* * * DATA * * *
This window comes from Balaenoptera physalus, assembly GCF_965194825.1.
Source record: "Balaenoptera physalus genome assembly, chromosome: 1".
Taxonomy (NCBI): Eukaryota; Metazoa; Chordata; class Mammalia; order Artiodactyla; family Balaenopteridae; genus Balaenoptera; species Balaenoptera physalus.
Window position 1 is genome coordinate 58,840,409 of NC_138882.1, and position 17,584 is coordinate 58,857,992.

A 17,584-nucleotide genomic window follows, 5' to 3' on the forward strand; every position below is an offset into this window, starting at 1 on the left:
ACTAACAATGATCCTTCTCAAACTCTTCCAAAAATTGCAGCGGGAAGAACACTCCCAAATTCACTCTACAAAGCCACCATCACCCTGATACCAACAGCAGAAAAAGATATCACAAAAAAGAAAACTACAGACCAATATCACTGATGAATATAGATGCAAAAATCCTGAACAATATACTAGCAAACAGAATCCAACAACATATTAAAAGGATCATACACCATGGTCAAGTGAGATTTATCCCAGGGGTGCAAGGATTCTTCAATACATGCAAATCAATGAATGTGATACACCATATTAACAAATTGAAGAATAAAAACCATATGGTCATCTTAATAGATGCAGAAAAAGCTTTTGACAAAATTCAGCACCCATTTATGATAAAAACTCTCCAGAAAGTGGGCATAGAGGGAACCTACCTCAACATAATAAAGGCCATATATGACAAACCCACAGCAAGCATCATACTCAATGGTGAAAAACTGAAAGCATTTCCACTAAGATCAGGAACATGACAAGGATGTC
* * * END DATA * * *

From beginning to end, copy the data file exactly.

This window comes from Balaenoptera physalus, assembly GCF_965194825.1.
Source record: "Balaenoptera physalus genome assembly, chromosome: 1".
Taxonomy (NCBI): Eukaryota; Metazoa; Chordata; class Mammalia; order Artiodactyla; family Balaenopteridae; genus Balaenoptera; species Balaenoptera physalus.
Window position 1 is genome coordinate 58,840,409 of NC_138882.1, and position 17,584 is coordinate 58,857,992.

A 17,584-nucleotide genomic window follows, 5' to 3' on the forward strand; every position below is an offset into this window, starting at 1 on the left:
ACTAACAATGATCCTTCTCAAACTCTTCCAAAAATTGCAGCGGGAAGAACACTCCCAAATTCACTCTACAAAGCCACCATCACCCTGATACCAACAGCAGAAAAAGATATCACAAAAAAGAAAACTACAGACCAATATCACTGATGAATATAGATGCAAAAATCCTGAACAATATACTAGCAAACAGAATCCAACAACATATTAAAAGGATCATACACCATGGTCAAGTGAGATTTATCCCAGGGGTGCAAGGATTCTTCAATACATGCAAATCAATGAATGTGATACACCATATTAACAAATTGAAGAATAAAAACCATATGGTCATCTTAATAGATGCAGAAAAAGCTTTTGACAAAATTCAGCACCCATTTATGATAAAAACTCTCCAGAAAGTGGGCATAGAGGGAACCTACCTCAACATAATAAAGGCCATATATGACAAACCCACAGCAAGCATCATACTCAATGGTGAAAAACTGAAAGCATTTCCACTAAGATCAGGAACATGACAAGGATGTC